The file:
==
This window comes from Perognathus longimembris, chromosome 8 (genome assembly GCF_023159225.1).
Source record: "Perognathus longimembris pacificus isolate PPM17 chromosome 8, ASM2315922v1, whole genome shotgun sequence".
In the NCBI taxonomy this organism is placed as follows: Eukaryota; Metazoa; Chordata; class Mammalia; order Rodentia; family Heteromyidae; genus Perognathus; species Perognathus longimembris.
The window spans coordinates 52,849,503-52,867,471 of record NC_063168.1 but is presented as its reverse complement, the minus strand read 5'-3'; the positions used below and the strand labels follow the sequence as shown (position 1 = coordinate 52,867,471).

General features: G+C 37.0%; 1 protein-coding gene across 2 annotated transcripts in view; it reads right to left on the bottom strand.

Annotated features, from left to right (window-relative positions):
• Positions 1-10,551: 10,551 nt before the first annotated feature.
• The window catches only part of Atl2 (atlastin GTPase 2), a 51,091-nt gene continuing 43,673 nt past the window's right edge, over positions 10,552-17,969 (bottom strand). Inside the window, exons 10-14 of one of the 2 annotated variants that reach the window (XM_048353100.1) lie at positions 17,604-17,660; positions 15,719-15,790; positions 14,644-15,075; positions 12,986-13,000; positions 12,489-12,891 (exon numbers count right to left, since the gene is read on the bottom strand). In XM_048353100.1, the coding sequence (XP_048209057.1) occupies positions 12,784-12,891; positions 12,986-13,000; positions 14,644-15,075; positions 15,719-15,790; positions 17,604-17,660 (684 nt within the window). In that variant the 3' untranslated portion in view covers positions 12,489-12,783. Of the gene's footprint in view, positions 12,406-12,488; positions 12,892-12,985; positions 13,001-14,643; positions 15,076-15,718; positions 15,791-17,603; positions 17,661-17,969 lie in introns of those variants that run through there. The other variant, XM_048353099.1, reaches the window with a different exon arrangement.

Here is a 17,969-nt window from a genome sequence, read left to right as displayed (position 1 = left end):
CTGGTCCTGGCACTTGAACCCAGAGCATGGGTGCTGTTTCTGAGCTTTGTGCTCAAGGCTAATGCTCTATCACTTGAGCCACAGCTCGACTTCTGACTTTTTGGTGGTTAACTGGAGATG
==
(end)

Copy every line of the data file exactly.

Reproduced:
This window comes from Perognathus longimembris, chromosome 8 (genome assembly GCF_023159225.1).
Source record: "Perognathus longimembris pacificus isolate PPM17 chromosome 8, ASM2315922v1, whole genome shotgun sequence".
In the NCBI taxonomy this organism is placed as follows: Eukaryota; Metazoa; Chordata; class Mammalia; order Rodentia; family Heteromyidae; genus Perognathus; species Perognathus longimembris.
The window spans coordinates 52,849,503-52,867,471 of record NC_063168.1 but is presented as its reverse complement, the minus strand read 5'-3'; the positions used below and the strand labels follow the sequence as shown (position 1 = coordinate 52,867,471).

General features: G+C 37.0%; 1 protein-coding gene across 2 annotated transcripts in view; it reads right to left on the bottom strand.

Annotated features, from left to right (window-relative positions):
• Positions 1-10,551: 10,551 nt before the first annotated feature.
• The window catches only part of Atl2 (atlastin GTPase 2), a 51,091-nt gene continuing 43,673 nt past the window's right edge, over positions 10,552-17,969 (bottom strand). Inside the window, exons 10-14 of one of the 2 annotated variants that reach the window (XM_048353100.1) lie at positions 17,604-17,660; positions 15,719-15,790; positions 14,644-15,075; positions 12,986-13,000; positions 12,489-12,891 (exon numbers count right to left, since the gene is read on the bottom strand). In XM_048353100.1, the coding sequence (XP_048209057.1) occupies positions 12,784-12,891; positions 12,986-13,000; positions 14,644-15,075; positions 15,719-15,790; positions 17,604-17,660 (684 nt within the window). In that variant the 3' untranslated portion in view covers positions 12,489-12,783. Of the gene's footprint in view, positions 12,406-12,488; positions 12,892-12,985; positions 13,001-14,643; positions 15,076-15,718; positions 15,791-17,603; positions 17,661-17,969 lie in introns of those variants that run through there. The other variant, XM_048353099.1, reaches the window with a different exon arrangement.

Here is a 17,969-nt window from a genome sequence, read left to right as displayed (position 1 = left end):
CTGGTCCTGGCACTTGAACCCAGAGCATGGGTGCTGTTTCTGAGCTTTGTGCTCAAGGCTAATGCTCTATCACTTGAGCCACAGCTCGACTTCTGACTTTTTGGTGGTTAACTGGAGATG